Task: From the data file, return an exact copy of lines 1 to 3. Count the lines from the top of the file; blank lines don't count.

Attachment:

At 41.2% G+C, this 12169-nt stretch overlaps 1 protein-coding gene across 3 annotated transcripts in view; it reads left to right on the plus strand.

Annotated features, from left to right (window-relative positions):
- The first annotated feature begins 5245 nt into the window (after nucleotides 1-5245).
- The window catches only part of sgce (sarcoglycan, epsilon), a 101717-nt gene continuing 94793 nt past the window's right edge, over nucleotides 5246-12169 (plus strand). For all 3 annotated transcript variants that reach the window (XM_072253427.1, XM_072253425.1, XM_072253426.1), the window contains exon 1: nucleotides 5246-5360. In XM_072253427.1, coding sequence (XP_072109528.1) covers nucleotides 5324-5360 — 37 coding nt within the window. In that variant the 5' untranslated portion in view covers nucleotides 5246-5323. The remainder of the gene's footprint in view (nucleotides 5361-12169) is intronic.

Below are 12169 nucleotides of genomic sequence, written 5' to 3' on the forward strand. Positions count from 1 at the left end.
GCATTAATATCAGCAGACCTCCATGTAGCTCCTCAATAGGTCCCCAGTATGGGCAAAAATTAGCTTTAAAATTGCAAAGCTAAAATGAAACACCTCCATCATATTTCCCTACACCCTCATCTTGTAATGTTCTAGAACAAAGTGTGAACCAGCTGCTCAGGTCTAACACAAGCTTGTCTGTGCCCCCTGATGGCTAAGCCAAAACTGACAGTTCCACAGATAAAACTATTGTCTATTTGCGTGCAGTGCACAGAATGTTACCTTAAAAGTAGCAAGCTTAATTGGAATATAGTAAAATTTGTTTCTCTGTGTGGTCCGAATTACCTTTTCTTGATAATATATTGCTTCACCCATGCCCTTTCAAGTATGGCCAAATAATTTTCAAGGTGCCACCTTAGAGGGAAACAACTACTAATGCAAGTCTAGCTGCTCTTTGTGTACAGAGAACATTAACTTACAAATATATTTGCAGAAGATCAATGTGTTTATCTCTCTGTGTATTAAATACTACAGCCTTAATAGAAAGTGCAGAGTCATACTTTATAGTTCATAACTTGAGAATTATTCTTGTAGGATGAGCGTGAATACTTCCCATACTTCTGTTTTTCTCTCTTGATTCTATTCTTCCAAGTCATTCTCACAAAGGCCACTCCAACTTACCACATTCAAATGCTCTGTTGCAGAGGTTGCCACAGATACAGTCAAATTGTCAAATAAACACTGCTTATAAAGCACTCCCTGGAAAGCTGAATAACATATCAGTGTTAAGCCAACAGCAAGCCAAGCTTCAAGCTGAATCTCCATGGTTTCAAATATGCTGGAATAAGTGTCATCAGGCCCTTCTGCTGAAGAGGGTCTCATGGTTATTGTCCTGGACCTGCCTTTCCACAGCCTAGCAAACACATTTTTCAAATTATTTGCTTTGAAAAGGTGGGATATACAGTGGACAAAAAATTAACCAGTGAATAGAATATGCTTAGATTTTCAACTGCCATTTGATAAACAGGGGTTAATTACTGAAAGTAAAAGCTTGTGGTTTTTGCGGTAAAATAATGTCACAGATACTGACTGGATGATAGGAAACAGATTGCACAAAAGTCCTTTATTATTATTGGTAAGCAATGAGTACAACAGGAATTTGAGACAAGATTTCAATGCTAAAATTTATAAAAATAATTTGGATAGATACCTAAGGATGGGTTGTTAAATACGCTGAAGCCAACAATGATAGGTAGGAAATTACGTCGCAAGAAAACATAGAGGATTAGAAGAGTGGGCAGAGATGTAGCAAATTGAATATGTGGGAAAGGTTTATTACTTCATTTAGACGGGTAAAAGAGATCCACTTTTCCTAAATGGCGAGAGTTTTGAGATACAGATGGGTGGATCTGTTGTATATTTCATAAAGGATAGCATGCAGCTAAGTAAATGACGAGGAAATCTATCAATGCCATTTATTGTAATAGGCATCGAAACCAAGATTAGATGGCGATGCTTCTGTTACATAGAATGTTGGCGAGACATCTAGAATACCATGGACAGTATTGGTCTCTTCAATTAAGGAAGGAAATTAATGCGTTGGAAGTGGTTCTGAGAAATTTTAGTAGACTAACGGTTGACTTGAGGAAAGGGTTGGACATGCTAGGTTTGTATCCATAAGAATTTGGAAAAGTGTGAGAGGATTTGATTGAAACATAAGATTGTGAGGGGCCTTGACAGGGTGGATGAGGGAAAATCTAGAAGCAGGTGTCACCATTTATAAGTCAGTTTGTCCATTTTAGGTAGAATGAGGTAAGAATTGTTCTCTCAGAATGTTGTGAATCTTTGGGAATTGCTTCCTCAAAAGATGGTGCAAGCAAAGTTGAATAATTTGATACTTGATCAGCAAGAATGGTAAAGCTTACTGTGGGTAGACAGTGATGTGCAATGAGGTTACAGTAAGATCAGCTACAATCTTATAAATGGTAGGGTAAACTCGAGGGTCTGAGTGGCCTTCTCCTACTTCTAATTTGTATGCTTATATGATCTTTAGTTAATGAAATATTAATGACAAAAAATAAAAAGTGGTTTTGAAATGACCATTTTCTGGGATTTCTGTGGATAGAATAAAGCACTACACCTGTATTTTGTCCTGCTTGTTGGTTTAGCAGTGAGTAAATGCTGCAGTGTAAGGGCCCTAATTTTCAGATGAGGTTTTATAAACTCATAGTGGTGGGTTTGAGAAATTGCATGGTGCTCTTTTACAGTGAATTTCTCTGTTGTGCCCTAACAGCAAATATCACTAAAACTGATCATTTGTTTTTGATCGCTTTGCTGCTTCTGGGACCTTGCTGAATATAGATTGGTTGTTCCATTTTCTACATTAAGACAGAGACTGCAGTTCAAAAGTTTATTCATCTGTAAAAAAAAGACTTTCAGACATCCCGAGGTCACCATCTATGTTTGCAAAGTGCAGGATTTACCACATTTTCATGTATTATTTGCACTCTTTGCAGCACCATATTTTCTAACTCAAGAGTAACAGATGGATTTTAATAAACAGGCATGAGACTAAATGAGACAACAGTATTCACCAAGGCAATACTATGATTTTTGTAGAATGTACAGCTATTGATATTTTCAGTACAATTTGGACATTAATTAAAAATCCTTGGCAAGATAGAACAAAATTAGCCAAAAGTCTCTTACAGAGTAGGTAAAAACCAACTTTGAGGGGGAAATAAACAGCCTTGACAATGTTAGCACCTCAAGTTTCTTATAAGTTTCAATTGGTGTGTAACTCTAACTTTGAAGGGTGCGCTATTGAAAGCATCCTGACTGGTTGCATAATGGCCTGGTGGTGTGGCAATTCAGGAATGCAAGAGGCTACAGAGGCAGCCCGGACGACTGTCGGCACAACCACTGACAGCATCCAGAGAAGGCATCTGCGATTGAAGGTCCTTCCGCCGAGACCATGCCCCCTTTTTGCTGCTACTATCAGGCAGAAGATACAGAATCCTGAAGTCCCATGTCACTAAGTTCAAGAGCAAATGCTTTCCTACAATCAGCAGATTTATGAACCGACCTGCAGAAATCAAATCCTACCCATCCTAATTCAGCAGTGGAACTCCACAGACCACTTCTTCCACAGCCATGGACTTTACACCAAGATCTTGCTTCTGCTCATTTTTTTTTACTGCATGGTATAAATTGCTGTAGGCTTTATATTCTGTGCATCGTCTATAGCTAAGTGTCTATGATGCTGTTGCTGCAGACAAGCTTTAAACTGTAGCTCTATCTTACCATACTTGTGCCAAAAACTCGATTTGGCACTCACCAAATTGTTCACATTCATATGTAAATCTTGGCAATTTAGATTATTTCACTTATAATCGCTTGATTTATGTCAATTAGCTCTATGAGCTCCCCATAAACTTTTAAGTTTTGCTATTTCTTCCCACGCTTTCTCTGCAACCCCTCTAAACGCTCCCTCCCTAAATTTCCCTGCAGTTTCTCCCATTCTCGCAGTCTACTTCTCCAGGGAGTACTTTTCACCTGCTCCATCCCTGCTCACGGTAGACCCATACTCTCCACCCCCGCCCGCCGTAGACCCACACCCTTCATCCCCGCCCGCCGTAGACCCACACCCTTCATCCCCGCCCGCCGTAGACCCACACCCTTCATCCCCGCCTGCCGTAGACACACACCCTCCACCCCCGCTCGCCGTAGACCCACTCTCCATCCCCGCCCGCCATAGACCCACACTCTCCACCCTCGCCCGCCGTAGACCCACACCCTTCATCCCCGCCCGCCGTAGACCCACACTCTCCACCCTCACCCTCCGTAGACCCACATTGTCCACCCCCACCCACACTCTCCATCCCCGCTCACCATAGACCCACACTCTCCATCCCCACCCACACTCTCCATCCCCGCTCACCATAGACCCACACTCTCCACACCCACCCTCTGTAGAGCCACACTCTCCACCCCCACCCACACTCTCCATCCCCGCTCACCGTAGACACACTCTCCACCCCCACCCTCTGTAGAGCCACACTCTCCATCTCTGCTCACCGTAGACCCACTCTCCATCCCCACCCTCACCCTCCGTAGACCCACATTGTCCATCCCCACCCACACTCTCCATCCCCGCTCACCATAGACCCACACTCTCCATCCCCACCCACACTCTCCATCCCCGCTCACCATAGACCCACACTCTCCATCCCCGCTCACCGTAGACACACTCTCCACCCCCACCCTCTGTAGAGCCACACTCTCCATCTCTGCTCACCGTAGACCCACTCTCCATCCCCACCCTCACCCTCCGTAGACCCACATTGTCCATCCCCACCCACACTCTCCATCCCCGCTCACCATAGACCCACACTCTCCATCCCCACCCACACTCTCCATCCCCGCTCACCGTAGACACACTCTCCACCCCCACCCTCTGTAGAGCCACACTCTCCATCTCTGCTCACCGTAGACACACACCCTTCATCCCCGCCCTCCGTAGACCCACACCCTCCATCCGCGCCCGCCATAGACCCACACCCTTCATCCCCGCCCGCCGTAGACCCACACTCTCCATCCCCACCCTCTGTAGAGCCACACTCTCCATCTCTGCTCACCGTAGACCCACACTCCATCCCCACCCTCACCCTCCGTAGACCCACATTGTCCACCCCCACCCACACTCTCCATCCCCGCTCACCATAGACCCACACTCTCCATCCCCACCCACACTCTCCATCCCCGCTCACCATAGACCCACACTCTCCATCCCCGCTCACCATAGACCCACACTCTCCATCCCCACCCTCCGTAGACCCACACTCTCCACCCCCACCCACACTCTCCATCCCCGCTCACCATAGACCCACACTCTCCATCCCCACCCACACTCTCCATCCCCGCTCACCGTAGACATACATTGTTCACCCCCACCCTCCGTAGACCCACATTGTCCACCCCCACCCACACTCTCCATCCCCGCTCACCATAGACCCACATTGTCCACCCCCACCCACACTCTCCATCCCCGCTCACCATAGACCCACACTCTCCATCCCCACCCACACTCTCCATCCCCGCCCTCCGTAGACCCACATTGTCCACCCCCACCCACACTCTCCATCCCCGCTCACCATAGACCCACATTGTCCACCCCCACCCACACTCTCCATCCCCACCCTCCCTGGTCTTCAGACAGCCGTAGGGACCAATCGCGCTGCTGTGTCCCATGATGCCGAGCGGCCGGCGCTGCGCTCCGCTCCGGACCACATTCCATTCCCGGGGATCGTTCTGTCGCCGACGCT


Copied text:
At 41.2% G+C, this 12169-nt stretch overlaps 1 protein-coding gene across 3 annotated transcripts in view; it reads left to right on the plus strand.

Annotated features, from left to right (window-relative positions):
- The first annotated feature begins 5245 nt into the window (after nucleotides 1-5245).